Healthy Spirit

VIKING Program help visually impaired kids

Written by Leigh Neely
Children ages 6-13 get a chance to try new adventures with the VIKING Program at New Vision for Independence.

A comprehensive program called Visually Impaired Kids Investigating New Ground, or VIKING, is helping children ages 6-13 to develop independent living skills.

The program is part of New Vision for Independence, a community organization that provides rehabilitation, education, and support services to people with low vision or blindness in Lake and Sumter counties.

An intensive summer camp featured six participants, all boys, who are involved in VIKING all year. The kids bonded with each other as they discovered there were other kids just like them, says Chantel Buck, president and CEO of New Vision.

“These are kids who may not necessarily know any other kids who have a visual impairment. They go to school and may be the only one in their classroom who needs accommodations, or special equipment, or meets with a special teacher to help them perform in a standard classroom,” she adds.

The children are unaccustomed to being with other children who understand the obstacles they face. “As soon as you put six kids on the same level in the same room, the visual impairment is the least of their worries,” Chantel says.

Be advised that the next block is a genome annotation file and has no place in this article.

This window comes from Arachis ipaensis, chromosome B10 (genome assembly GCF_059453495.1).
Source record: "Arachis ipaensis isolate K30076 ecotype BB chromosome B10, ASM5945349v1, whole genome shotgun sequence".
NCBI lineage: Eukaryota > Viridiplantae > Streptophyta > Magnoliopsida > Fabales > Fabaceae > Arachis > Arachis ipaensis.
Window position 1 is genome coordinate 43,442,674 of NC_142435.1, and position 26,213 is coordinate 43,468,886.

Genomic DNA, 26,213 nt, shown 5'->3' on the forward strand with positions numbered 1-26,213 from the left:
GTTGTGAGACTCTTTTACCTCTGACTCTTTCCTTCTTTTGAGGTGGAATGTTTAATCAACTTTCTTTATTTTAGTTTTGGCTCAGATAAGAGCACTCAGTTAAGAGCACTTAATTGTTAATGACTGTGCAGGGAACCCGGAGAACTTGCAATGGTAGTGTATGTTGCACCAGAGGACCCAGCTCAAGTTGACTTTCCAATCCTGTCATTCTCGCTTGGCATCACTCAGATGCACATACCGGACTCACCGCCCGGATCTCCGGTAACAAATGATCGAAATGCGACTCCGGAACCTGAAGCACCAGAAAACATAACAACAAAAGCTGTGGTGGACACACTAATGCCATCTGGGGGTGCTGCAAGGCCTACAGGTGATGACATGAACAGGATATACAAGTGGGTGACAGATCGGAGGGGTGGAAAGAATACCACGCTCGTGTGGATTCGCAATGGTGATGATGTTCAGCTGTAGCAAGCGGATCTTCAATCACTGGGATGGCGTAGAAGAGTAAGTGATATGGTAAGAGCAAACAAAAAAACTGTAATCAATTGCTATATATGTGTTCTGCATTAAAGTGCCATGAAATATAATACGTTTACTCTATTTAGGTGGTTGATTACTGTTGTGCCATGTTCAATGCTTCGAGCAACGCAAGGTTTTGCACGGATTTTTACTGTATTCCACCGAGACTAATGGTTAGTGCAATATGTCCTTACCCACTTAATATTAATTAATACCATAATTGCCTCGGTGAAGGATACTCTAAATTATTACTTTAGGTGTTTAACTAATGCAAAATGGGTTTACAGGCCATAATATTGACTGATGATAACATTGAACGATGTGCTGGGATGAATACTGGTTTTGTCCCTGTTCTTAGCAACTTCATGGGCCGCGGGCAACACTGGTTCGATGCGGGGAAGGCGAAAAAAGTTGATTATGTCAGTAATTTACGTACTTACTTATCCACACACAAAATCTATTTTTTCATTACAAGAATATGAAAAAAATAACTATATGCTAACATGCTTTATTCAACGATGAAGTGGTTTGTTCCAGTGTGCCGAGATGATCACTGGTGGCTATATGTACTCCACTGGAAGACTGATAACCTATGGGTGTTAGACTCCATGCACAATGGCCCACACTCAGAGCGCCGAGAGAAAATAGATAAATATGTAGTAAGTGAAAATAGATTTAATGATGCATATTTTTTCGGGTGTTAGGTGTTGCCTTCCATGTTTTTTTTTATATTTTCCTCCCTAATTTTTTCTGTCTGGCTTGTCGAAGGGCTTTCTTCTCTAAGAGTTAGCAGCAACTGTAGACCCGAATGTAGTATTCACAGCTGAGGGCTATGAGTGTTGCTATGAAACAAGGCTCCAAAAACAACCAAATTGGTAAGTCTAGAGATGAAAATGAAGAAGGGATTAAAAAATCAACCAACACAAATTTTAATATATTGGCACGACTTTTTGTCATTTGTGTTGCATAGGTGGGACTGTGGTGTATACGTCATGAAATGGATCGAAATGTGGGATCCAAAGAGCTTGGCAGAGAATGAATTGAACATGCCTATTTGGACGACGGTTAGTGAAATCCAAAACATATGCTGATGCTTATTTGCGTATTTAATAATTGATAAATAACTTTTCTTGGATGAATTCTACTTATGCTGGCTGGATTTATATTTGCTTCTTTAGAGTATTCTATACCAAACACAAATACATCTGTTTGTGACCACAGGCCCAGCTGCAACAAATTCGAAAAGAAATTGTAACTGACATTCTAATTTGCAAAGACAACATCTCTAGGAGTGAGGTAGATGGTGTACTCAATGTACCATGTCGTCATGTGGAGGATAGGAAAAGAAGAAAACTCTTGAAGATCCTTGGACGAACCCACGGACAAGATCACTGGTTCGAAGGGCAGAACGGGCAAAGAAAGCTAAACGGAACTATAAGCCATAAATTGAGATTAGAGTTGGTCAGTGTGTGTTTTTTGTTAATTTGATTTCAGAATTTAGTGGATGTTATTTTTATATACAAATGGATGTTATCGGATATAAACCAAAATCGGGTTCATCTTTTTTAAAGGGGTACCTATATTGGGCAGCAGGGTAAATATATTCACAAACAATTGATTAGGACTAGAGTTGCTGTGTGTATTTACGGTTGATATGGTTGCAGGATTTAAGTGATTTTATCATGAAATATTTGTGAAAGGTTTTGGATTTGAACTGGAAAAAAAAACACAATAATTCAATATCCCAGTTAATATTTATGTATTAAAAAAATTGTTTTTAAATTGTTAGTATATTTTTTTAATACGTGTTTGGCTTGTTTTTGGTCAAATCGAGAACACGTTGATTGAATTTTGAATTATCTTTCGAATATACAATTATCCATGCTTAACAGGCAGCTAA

Two of the participants are visually impaired because of albinism. “Those two boys in particular are not used to seeing others who look like them,” she says.

All the activities were adapted for exactly what participants need. “We focused a lot on daily activities. We have a small kitchenette in our office, and they prepared their own breakfasts, cleaned up after themselves, and got ready for the activities of the day.”

“We tried to make all of the life skills fun,” Chantel says. “We had an activity called Laundry Olympics, where they practiced folding towels and clothes and we made it a competition of who could fold them the neatest.”

The organization was very pleased with the results of the program and the extensive community support that included volunteers talking with the children about jobs and other opportunities for visually impaired individuals.

A florist from Umatilla taught the boys how to make floral arrangements, a sensory activity. A businessman discussed sales, and Walt Disney World representatives spoke about job exploration and donated tickets to Epcot, which was the group’s end-of-summer trip. Thrivent Financial provided funds for groceries.

“We are so grateful for all of the support we have gotten to make the program successful,” Chantel says.

The offices of New Vision for Independence are at 9501 U.S. Highway 441 in Leesburg on the campus of Lake-Sumter State College, Room 140. Call 352.435.5040 for information.


About the author

Leigh Neely

Leigh Neely began her writing career with a weekly newspaper in the Florida panhandle, where she not only did the writing but delivered the papers to the post office and dispensers. She has been writing ever since for a variety of newspapers and magazines from New Jersey to Leesburg. With her writing partner, Jan Powell, Leigh has published two novels as Neely Powell.

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